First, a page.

Defeating the Villain

by Zubon 2 min read26th Mar 201534 comments

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We have a recurring theme in the greater Less Wrong community that life should be more like a high fantasy novel. Maybe that is to be expected when a quarter of the community came here via Harry Potter fanfiction, and we also have rationalist group houses named after fantasy locations, descriptions of community members in terms of character archetypes and PCs versus NPCs, semi-serious development of the new atheist gods, and feel free to contribute your favorites in the comments.

A failure mode common to high fantasy novels as well as politics is solving all our problems by defeating the villain. Actually, this is a common narrative structure for our entire storytelling species, and it works well as a narrative structure. The story needs conflict, so we pit a sympathetic protagonist against a compelling antagonist, and we reach a satisfying climax when the two come into direct conflict, good conquers evil, and we live happily ever after.

This isn't an article about whether your opponent really is a villain. Let's make the (large) assumption that you have legitimately identified a villain who is doing evil things. They certainly exist in the world. Defeating this villain is a legitimate goal.

And then what?

Defeating the villain is rarely enough. Building is harder than destroying, and it is very unlikely that something good will spontaneously fill the void when something evil is taken away. It is also insufficient to speak in vague generalities about the ideals to which the post-[whatever] society will adhere. How are you going to avoid the problems caused by whatever you are eliminating, and how are you going to successfully transition from evil to good?

In fantasy novels, this is rarely an issue. The story ends shortly after the climax, either with good ascending or time-skipping to a society made perfect off-camera. Sauron has been vanquished, the rightful king has been restored, cue epilogue(s). And then what? Has the Chosen One shown skill in diplomacy and economics, solving problems not involving swords? What was Aragorn's tax policy? Sauron managed to feed his armies from a wasteland; what kind of agricultural techniques do you have? And indeed, if the book/series needs a sequel, we find that a problem at least as bad as the original fills in the void.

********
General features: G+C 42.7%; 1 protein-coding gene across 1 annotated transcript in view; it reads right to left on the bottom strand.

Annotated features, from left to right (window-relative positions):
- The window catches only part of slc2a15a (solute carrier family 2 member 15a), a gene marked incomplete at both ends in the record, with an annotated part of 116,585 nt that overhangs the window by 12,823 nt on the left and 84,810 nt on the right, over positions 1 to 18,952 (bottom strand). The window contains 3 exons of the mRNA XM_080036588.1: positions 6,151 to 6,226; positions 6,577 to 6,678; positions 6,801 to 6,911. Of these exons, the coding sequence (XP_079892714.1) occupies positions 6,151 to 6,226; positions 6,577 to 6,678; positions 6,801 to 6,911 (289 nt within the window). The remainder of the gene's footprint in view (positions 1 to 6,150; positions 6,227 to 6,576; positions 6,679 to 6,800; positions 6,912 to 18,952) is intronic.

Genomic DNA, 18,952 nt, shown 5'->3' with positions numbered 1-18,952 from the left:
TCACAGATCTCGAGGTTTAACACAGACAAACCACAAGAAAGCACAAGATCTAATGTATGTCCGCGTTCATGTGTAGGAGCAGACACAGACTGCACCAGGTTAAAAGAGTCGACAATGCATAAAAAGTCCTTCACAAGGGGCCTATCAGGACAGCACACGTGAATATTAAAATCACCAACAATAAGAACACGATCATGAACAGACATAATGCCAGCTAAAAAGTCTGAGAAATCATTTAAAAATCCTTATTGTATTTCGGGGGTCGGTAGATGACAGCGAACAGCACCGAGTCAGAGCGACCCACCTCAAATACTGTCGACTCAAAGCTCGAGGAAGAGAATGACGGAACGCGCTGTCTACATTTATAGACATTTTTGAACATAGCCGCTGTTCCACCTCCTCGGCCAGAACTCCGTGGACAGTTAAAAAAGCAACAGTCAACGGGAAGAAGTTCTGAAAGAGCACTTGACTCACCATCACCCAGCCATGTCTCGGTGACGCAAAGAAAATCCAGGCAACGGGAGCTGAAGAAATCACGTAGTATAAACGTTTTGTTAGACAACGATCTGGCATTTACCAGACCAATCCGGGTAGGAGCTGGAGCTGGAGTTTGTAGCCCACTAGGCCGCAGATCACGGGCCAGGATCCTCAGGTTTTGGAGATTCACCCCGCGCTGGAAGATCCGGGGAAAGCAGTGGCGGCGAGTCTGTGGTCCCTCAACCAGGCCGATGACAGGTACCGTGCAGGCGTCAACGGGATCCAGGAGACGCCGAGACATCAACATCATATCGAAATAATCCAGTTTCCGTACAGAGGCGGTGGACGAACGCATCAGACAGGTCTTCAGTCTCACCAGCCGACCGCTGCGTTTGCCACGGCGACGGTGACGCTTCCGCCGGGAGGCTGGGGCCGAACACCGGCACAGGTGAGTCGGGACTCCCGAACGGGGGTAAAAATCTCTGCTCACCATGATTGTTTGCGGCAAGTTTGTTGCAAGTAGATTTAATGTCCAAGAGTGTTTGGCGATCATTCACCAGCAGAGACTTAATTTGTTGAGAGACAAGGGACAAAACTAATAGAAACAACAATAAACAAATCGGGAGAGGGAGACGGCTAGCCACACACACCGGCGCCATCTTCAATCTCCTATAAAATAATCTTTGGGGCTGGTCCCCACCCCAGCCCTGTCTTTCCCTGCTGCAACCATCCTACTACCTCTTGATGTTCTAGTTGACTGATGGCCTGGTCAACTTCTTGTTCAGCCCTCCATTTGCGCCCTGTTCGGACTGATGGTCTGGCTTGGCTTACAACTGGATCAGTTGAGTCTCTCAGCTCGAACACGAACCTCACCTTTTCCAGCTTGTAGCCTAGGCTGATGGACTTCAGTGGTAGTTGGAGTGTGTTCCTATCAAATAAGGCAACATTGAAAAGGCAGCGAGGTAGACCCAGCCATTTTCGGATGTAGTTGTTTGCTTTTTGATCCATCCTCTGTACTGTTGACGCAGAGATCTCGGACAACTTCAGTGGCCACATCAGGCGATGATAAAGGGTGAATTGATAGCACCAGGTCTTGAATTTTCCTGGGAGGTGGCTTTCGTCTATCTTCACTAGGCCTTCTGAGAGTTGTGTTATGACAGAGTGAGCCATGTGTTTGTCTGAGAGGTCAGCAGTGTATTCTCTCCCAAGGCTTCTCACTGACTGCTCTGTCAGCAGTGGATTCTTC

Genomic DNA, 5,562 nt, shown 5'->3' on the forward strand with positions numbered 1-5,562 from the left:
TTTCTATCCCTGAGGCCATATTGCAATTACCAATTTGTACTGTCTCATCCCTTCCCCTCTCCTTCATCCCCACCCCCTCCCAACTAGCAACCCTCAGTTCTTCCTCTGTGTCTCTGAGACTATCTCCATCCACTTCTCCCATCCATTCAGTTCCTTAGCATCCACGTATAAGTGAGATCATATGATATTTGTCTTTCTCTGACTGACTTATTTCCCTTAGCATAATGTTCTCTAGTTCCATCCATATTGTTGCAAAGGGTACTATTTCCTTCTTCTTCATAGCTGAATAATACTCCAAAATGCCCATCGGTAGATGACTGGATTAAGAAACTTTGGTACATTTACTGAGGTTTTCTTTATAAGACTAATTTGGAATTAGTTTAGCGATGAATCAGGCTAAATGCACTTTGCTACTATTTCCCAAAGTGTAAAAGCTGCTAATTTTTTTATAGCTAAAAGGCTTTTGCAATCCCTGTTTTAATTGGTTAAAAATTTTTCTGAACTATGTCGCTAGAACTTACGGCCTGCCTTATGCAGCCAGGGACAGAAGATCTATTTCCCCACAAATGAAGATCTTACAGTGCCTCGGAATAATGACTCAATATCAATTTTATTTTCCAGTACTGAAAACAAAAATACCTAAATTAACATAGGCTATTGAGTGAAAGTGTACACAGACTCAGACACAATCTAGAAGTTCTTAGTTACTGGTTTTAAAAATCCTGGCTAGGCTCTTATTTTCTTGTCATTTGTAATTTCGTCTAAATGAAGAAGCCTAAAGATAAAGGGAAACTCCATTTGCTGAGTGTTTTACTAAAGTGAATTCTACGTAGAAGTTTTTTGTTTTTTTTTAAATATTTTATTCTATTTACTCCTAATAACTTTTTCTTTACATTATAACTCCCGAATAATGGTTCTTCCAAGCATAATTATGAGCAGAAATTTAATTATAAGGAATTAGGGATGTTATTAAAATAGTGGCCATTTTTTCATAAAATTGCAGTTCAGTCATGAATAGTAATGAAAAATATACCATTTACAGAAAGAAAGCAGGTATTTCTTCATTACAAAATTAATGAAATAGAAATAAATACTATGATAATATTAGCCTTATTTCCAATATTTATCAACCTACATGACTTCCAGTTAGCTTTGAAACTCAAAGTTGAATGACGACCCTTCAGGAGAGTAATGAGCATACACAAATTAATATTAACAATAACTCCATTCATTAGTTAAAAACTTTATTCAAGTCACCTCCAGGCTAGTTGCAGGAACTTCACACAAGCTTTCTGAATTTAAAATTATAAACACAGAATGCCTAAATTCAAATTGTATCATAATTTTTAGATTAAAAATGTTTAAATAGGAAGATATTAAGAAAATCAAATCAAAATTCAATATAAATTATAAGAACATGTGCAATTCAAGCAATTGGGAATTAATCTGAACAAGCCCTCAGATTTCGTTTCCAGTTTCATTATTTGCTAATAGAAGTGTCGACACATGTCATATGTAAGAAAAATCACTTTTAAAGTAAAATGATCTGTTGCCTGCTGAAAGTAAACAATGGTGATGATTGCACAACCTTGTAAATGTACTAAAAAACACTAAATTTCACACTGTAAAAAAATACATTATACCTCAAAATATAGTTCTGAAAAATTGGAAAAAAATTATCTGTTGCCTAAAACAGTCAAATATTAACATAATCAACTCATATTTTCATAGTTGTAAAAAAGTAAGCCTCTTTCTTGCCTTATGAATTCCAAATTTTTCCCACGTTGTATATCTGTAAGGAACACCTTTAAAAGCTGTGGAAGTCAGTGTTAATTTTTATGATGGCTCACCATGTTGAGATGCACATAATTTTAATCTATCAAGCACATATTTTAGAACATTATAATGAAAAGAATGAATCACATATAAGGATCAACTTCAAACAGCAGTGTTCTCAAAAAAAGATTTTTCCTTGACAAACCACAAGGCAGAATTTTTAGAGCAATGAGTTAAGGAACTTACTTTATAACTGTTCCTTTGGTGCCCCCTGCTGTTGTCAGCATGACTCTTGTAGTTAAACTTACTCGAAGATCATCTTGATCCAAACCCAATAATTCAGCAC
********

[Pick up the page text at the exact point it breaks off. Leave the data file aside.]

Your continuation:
Reality often follows that pattern. Marx explicitly had no plan for what happened after you smashed capitalism. Destroy the oppressors and then ... as it turns out, slightly different oppressors come in and generally kill a fair percentage of the population. It works on the other direction as well; the fall of Soviet communism led not to spontaneous capitalism but rather kleptocracy and Vladmir Putin. For most of my lifetime, a major pillar of American foreign policy has seemed to be the overthrow of hostile dictators (end of plan). For example, Muammar Gaddafi was killed in 2011, and Libya has been in some state of unrest or civil war ever since. Maybe this is one where it would not be best to contribute our favorites in the comments.

This is not to say that you never get improvements that way. Aragorn can hardly be worse than Sauron. Regression to the mean perhaps suggests that you will get something less bad just by luck, as Putin seems clearly less bad than Stalin, although Stalin seems clearly worse than almost any other regime change in history. Some would say that causing civil wars in hostile countries is the goal rather than a failure of American foreign policy, which seems a darker sort of instrumental rationality.

Human flourishing is not the default state of affairs, temporarily suppressed by villainy. Spontaneous order is real, but it still needs institutions and social technology to support it.

Defeating the villain is a (possibly) necessary but (almost certainly) insufficient condition for bringing about good.

One thing I really like about this community is that projects tend to be conceived in the positive rather than the negative. Please keep developing your plans not only in terms of "this is a bad thing to be eliminated" but also "this is a better thing to be created" and "this is how I plan to get there."

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